Adobe confirmed last week that it would be halting work on its Flash Player for mobile devices and refocus its efforts on HTML5 and Air development. Bug fixes and security updates will be released when necessary, but no new features will be added.
However, HTML5 is now universally supported on major mobile devices, in some cases exclusively. This makes HTML5 the best solution for creating and deploying content in the browser across mobile platforms. We are excited about this, and will continue our work with key players in the HTML community, including Google, Apple, Microsoft and RIM, to drive HTML5 innovation they can use to advance their mobile browsers.
iOS devices will not be affected by this shutdown, since they never ran the Flash Player in the first place. Apple refused to support it. Steve Jobs himself wrote an open letter back in April 2010 laying out the reasons why. Those included that it was proprietary, unstable, and a resource hog, among other things
An Adobe engineer admitted this had much to do with the decision to abandon the mobile Flash Player. They grew to realize the player would never be ubiquitous on mobile platforms like it had been on the desktop. Instead, HTML5 now has many of the features that once could only be done using Flash.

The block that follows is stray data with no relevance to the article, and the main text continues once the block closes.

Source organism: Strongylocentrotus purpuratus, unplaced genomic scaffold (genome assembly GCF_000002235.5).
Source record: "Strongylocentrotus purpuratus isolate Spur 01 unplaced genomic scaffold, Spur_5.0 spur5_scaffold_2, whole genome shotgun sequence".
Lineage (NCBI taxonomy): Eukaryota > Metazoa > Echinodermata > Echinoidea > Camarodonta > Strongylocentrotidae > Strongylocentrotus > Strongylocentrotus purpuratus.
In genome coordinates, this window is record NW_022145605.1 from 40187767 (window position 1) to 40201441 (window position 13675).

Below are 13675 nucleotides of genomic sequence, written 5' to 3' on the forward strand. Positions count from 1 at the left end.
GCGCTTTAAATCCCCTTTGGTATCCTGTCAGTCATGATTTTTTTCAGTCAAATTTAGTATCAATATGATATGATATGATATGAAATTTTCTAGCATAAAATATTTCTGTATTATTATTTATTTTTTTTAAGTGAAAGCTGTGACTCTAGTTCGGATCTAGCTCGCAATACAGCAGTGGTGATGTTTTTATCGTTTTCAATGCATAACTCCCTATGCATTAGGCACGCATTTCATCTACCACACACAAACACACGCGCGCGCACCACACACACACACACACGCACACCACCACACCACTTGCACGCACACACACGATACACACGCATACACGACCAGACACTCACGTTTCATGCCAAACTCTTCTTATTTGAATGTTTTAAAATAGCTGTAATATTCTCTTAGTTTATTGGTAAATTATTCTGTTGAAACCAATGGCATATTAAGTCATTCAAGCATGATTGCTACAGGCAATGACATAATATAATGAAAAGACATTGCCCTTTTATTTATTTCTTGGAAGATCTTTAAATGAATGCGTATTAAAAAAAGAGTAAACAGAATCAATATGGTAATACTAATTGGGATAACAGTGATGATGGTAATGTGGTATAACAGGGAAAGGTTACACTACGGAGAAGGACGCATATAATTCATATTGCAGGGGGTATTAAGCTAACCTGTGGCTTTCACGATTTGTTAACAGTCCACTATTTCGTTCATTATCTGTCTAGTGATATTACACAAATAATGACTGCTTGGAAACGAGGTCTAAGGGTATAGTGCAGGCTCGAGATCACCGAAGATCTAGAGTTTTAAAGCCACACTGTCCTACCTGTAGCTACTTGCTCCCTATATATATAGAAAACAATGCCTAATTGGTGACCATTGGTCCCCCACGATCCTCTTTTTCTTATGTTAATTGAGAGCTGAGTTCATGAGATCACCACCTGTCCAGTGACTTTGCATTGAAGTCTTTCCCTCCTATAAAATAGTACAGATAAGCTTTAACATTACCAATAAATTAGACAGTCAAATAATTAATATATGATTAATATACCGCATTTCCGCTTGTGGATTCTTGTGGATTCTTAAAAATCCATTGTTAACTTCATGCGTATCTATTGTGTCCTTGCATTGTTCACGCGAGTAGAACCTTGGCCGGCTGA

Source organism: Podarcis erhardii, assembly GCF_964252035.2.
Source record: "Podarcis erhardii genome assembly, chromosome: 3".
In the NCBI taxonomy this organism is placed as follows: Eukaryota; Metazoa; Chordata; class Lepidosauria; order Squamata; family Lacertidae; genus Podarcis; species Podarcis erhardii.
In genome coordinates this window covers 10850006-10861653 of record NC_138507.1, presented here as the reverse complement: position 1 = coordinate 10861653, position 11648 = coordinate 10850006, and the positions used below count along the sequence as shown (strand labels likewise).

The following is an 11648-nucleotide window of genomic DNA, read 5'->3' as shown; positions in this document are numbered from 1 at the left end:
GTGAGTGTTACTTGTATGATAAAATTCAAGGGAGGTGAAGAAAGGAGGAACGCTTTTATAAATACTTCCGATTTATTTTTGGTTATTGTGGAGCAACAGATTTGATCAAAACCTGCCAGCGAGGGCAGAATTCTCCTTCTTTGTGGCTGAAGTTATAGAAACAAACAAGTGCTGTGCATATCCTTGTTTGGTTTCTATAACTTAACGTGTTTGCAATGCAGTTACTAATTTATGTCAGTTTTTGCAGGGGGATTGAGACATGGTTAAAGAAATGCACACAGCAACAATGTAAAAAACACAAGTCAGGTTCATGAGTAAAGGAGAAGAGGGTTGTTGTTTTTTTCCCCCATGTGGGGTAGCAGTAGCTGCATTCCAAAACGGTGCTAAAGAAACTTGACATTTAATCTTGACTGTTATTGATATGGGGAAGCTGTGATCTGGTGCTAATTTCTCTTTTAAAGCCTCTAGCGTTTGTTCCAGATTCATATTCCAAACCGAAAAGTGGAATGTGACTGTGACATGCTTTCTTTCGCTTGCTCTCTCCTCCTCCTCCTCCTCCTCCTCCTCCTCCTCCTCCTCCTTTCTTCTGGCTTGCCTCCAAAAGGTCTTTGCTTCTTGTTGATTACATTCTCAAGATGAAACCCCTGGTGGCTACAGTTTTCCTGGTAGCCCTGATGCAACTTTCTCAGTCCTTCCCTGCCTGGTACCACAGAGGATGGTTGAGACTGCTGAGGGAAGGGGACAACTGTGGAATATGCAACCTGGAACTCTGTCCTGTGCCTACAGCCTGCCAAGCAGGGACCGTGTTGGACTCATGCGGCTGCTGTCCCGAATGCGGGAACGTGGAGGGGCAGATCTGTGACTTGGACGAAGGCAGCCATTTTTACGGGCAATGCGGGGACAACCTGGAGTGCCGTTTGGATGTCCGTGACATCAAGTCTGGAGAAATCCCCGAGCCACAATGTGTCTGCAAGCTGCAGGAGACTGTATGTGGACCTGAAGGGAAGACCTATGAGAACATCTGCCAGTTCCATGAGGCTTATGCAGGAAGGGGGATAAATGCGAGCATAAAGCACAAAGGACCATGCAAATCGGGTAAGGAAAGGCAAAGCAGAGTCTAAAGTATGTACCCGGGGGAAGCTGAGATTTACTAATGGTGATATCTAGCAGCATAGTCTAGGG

The decision to stop development of the Flash Player plugin for mobile browsers was part of a larger strategic shift at Adobe, one which includes a greater shift in focus toward HTML5,
Flash is still an active environment for desktops, but with much of today’s web traffic being generated by mobile devices many developers may choose to write code in HTML5 and CSS that can be run on all mobile and desktop platforms.